Sorcerers in Chimbu held for Dorpar’s death

National, Normal

The National, Tuesday, May 17, 2011

A CHIMBU villager has “confessed” under duress that he has used sorcery to kill Madang provincial administrator Joseph Dorpar.
He also said eight other “sorcerers” had “collaborated” with him to cast their death wish of the senior public servant.
This bizarre revelation came after people in a village in the Kerowagi district, Chimbu, where late Dorpar is from, convened a kangaroo court two days after his burial to find out who was responsible for the death.
After being beaten up by Dorpar’s relatives on Saturday, the villager, “confessed” to the “crime”, telling the villagers and the leaders that he was not the only one involved.
The “court hearing” took place not more than 20m from Dorpar’s fresh grave where the burial had taken place last Thursday.
Dorpar died on April 25 at the Pacific International Hospital in Port Moresby after suffering a stroke.
The National which attended the hearing noted that the villager was tortured by angry relatives into naming the other alleged sorcerers.
Neither the police nor the judiciary service was invited to lay down the rule of law.
Sorcery is a serious “crime” in Chimbu and guilty parties are often burned alive, stoned to death or thrown into fast-flowing streams.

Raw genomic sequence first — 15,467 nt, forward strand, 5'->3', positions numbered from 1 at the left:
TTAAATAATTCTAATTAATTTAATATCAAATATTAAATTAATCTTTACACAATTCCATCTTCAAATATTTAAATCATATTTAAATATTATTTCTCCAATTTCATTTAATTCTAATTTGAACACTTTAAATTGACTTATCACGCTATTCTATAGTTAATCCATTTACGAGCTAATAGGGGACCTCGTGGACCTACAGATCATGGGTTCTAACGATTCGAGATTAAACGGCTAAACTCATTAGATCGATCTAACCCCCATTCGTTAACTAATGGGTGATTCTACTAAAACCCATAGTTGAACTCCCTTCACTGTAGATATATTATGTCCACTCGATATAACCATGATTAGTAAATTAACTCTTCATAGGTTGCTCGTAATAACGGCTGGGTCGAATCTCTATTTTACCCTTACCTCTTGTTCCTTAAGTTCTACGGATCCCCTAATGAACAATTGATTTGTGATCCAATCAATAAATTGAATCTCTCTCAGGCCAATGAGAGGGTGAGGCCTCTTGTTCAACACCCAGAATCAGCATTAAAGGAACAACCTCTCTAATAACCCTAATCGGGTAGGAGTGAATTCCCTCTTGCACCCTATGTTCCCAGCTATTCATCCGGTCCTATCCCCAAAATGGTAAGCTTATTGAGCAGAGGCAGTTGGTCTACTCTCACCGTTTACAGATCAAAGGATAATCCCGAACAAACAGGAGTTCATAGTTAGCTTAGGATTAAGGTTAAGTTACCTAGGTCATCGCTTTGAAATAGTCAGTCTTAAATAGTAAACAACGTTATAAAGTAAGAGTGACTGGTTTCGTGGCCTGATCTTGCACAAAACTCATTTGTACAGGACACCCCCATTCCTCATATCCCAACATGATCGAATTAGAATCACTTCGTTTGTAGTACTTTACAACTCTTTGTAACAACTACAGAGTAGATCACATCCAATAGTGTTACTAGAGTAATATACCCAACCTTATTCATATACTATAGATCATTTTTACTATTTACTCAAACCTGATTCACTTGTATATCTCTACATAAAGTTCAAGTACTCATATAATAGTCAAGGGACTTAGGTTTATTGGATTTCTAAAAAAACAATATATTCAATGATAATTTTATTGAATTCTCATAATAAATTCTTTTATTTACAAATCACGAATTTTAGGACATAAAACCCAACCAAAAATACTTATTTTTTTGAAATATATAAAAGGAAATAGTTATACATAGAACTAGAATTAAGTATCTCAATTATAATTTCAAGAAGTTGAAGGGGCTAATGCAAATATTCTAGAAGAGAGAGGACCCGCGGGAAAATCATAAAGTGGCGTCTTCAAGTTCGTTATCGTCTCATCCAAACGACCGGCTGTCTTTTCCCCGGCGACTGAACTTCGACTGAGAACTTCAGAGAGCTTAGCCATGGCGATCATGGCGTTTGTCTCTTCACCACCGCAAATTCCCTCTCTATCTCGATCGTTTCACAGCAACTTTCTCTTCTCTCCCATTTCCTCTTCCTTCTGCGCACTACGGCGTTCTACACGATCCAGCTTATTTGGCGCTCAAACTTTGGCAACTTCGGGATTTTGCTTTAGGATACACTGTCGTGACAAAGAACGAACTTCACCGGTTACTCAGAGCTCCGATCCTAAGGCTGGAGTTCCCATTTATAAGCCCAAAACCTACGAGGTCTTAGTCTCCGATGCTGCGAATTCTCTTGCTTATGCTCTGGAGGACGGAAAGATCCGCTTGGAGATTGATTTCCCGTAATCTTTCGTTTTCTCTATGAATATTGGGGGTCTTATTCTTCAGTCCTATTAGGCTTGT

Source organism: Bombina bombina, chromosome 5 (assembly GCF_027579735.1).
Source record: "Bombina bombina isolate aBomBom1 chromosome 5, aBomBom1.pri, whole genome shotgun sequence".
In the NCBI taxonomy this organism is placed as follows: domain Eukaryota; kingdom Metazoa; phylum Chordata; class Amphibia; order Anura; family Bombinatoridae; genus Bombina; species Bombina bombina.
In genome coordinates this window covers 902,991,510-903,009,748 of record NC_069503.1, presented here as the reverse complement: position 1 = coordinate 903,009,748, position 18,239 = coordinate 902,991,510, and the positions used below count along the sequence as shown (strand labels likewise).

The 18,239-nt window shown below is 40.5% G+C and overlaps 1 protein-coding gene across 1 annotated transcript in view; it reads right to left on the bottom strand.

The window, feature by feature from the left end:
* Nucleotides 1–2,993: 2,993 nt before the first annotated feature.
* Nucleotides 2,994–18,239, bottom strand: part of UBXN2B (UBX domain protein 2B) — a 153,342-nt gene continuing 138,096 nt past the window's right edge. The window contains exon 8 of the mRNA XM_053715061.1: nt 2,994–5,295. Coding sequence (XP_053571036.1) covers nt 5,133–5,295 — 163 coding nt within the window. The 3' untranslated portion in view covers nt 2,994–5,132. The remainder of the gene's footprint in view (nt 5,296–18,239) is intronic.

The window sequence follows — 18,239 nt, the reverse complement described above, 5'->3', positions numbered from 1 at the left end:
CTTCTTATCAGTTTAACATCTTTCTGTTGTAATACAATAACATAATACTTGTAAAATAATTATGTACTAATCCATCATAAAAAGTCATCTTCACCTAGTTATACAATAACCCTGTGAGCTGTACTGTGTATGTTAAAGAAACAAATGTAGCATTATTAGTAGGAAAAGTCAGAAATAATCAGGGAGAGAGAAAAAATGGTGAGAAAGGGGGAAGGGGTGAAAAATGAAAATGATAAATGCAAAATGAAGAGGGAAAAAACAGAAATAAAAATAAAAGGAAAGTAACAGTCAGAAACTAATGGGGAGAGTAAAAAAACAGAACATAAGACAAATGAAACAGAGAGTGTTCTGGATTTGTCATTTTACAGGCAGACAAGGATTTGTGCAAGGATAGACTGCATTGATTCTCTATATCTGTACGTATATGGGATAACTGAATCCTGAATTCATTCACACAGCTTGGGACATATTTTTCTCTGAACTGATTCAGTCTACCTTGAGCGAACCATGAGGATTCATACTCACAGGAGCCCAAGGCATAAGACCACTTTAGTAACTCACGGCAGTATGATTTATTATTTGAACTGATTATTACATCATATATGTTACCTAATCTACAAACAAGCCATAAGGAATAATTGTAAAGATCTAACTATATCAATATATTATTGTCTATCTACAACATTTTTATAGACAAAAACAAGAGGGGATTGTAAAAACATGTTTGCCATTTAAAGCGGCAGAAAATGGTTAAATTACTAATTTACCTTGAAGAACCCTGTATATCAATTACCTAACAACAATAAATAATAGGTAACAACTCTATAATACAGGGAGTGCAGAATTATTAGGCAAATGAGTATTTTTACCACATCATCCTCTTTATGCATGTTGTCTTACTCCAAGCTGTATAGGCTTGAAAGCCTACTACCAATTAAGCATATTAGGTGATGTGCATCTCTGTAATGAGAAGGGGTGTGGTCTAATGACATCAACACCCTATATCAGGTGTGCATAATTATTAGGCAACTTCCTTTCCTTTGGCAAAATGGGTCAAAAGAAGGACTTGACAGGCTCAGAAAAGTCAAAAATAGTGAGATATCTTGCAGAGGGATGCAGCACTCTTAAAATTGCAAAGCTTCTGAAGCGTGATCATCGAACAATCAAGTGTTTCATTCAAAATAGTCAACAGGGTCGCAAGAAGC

Such village gatherings to find the culprits are not uncommon in Chimbu.
The villager said he was not the only one involved and the others all had their reasons for joining him.
He told the gathering Dorpar had not given him money from a road project; another alleged sorcerer said Dorpar owed him a pig while another said Dorpar had not removed a “haus krai” of a woman relative quickly enough.
These failures had led them to plan how to get even, the villagers were told.
However, the eight “accomplices” denied any involvement in the death because they were not Dorpar’s blood relatives.
They told the people that sorcery only works along one’s own blood lines, through family connections.
A community leader and former councillor, who presided over the “case”, ordered the injured villager and his eight co-accused not to leave the village at any time until their fate is decided by a “glassman” – a witchdoctor.
In the meantime, they were ordered to kill pigs and eat the hearts while awaiting the glassman’s arrival.
After the hearing, the tortured villager was taken to the Kerowagi health centre and admitted for treatment of his injuries.